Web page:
Capt. Yaw is Chief Flying Instructor and Chief Engineer at WAASPS, and lead Pilot with Medicine on the Move, Humanitarian Aviation Logistics ( e-mail

Monday, March 14, 2011

March 14th

Fresh Air Matters... with Capt. Yaw
5th March 2011: As the sun kissed the clouds, with a reddish tint prior to casting its light upon the runway at Kpong Airfield, four young Ghanaian women, Ciara, Juliet, Lydia and Emmanuella, were walking, eyes scanning the runway surface, making a final check before one of the busiest sessions of flying in West Africa.

By 06:30 a bus with twenty-five children from Techiman arrived.  Four aircraft lined up neatly at the runway edge.  At 07:30 four children were walked to the aircraft by the AvTech students who had just completed their FOD walk.  Ghana’s young people, who see a future in aviation, escorting four young people to their first flight in an aircraft, perhaps even their first time near one. 

Erin Nolan from the NYPD Aviation Unit led, flying in 9G-ZAE, an X-Air Falcon.  Erin, at the end of her annual leave, having spent five weeks in Ghana sharing her aviation experience, was ready to share ‘one-on-one’ the marvel of flight with youngsters from Ghana.

Melissa Pemberton, international aerobatics display pilot, sat in the second plane.  At the start of her annual leave, donated to the youth of Ghana in aviation and health-related matters.  9G-ZAA, the principal training aircraft at Kpong, was securely strapped onto her shoulders, for she prefers to wear a plane, as witnessed by thousands at shows, as she too received her first youngster to thrill into the skies.

Then Patricia Mawuli Nyekodzi, Ghana’s own Aviation diva, the woman who had been one of the conversion instructors for the above two pilots, sat waiting for her ‘children’ to come out to the aircraft.  Patricia loves aviation and loves sharing it.  Sitting in the ‘freshly-re-clothed’ X-Air Hawk, registration 9G-ZKT, which she had completed the test flight sequence on the day before, an aircraft that has just been returned to a shiny new finish by herself and her team of girls in the workshops.

Finally, in the fourth plane on the line, sat yours truly, Captain Yaw, in 9G-ZAF, the CH701 STOL aircraft, emblazoned with the Medicine on the Move (MoM) logo.  Like the other aircraft, this aircraft has been built in Ghana, by Ghanaians.  Looking across at the fence line, the smiling face of the first youngster of the day changed the overcast to the brightest sunshine you could imagine. Life itself emanated from each of the four youngsters as they approached the aircraft and pilot that would release them from the bonds of earth for a few minutes.

As the Techiman twenty-five completed their flights, Kete Krachi’s representative youngsters arrived, fresh from their boat trip, courtesy of Volta Lake Transport Company, and kept the planes in-cycle.  Each student getting one take-off, one circuit of the airfield and one landing, in the cockpit.  After the Kete Krachi twenty, it was the Carol Grey twenty, from Somanya’s little school in Lower Manya.  Later, forty-five students from Upper Manya, mainly from communities around the lake edge, took their turn.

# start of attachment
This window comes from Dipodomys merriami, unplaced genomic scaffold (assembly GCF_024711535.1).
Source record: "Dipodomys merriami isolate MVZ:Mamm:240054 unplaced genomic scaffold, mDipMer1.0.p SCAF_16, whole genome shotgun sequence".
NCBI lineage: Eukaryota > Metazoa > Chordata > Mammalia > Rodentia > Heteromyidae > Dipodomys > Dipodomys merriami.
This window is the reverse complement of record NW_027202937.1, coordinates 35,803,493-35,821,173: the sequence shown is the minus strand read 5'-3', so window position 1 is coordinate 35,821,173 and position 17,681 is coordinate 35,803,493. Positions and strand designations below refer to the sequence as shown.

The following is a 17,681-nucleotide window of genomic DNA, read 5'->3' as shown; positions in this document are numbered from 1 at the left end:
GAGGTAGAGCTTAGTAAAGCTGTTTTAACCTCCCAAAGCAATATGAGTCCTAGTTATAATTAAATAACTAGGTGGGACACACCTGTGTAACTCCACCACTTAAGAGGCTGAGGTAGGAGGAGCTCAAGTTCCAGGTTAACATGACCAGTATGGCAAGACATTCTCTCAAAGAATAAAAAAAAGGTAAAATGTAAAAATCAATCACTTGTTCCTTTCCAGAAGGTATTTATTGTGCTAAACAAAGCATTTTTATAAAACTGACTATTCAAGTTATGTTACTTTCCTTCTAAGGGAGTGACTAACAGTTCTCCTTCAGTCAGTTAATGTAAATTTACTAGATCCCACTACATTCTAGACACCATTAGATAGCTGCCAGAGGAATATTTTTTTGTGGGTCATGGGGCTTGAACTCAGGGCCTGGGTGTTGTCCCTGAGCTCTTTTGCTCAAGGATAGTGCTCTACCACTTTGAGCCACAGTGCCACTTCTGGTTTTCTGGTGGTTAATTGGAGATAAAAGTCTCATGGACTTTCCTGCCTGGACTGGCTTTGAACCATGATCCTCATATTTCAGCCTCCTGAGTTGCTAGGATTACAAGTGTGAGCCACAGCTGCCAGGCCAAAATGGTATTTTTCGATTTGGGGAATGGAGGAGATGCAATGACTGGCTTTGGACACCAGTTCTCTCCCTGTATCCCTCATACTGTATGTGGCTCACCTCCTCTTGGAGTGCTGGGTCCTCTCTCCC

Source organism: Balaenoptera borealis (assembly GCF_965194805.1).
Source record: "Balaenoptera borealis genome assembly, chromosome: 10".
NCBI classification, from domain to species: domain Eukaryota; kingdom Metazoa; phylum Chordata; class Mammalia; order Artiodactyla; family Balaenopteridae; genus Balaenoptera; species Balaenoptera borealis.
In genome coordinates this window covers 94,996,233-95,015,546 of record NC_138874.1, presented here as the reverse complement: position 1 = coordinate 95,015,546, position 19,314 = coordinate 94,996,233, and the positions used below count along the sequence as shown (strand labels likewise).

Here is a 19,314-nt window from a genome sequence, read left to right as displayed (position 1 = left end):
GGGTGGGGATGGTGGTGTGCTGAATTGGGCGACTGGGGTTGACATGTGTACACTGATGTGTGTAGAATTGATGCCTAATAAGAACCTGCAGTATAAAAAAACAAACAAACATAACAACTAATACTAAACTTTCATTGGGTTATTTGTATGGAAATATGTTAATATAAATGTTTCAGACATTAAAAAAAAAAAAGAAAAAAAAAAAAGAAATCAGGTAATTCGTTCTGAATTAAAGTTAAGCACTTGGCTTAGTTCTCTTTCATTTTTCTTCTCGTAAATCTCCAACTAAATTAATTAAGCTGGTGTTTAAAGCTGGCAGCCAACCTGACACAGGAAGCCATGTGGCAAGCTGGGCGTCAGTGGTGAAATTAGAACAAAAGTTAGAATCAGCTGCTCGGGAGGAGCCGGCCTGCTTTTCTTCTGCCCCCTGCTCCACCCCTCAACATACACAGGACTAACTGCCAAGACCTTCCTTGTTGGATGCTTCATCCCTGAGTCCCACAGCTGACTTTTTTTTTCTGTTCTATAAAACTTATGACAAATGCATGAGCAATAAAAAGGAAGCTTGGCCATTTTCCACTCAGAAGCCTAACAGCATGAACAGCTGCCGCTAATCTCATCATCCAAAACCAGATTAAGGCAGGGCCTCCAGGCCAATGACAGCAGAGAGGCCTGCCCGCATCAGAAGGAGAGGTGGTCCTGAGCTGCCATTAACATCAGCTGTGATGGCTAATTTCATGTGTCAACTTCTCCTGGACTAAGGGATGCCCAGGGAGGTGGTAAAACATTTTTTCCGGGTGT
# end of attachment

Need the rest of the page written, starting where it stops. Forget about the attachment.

For five straight hours, the four pilots sat in their planes, welcoming child after child, awakening in each one something that only aviators can appreciate.  A special dawning of a glorious light that can only be experienced in a cockpit, a few hundred feet above the ground.  One hundred and eleven children were flown, plus Nurse Lydia who had been on first aid duty, a willing MoM volunteer who filled the last seat on the last run of the session.  There were no missed approaches, no bouncy landings, not one person was sick or injured, the only injuries of the day caused by excessive smiling – especially by the pilots – all of whom gave their time and energies freely.  As much as the first students of the day ‘beamed’ and transformed, so did each and every young person who climbed towards the clouds of inspiration, flew along the paths of discovery and descended to the runway of new opportunities.  These young people were changed and changed those around them, magnificently.

Such an event is only made possible by the ground team, led by Matthew and Kojo, those who mowed the runways, prepared the show ground, drove the buses, etc.  The focus group was the young people from rural Ghana, or the real Ghana as I prefer to call it.  Theo Ago, from Air Traffic Control gave up his day off to help and cover the radio in case of emergencies, others from a variety of companies, mainly Managing Directors and CEO’s came along and sat with the young people before, and after their flights, interacting with them, asking questions and realising that there is an enormous amount of magnificent energy waiting to be tapped into out there.  The energy from the real/rural Ghana is immense, and it is, in my experience and opinion, a much more pure form of energy than found in the urban areas.  It really is as if God has passed out a blessing to those who live in less fortunate surroundings, with few amenities and more challenges to make it through each day, than to those in suburbia and ‘down-town-central’.